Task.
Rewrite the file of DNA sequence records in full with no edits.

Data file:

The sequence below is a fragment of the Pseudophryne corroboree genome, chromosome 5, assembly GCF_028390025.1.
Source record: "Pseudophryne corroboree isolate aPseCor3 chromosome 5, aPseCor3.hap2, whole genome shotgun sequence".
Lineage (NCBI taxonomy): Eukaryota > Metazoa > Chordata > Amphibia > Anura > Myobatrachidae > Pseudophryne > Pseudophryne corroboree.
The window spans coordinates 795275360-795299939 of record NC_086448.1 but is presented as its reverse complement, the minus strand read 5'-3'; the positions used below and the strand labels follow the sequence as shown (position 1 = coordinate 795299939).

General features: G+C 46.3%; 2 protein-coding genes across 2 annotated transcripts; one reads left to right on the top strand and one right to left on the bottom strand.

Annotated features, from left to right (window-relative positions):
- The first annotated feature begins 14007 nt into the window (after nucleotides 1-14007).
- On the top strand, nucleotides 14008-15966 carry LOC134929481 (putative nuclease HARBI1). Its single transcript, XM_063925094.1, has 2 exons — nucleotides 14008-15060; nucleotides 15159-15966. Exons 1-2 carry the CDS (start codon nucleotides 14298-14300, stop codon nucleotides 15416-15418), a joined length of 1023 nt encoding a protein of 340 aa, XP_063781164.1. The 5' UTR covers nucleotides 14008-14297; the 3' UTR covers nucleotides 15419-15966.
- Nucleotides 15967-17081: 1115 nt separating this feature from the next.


The sequence below is a fragment of the Pseudophryne corroboree genome, chromosome 5, assembly GCF_028390025.1.
Source record: "Pseudophryne corroboree isolate aPseCor3 chromosome 5, aPseCor3.hap2, whole genome shotgun sequence".
Lineage (NCBI taxonomy): Eukaryota > Metazoa > Chordata > Amphibia > Anura > Myobatrachidae > Pseudophryne > Pseudophryne corroboree.
The window spans coordinates 795275360-795299939 of record NC_086448.1 but is presented as its reverse complement, the minus strand read 5'-3'; the positions used below and the strand labels follow the sequence as shown (position 1 = coordinate 795299939).

General features: G+C 46.3%; 2 protein-coding genes across 2 annotated transcripts; one reads left to right on the top strand and one right to left on the bottom strand.

Annotated features, from left to right (window-relative positions):
- The first annotated feature begins 14007 nt into the window (after nucleotides 1-14007).
- On the top strand, nucleotides 14008-15966 carry LOC134929481 (putative nuclease HARBI1). Its single transcript, XM_063925094.1, has 2 exons — nucleotides 14008-15060; nucleotides 15159-15966. Exons 1-2 carry the CDS (start codon nucleotides 14298-14300, stop codon nucleotides 15416-15418), a joined length of 1023 nt encoding a protein of 340 aa, XP_063781164.1. The 5' UTR covers nucleotides 14008-14297; the 3' UTR covers nucleotides 15419-15966.
- Nucleotides 15967-17081: 1115 nt separating this feature from the next.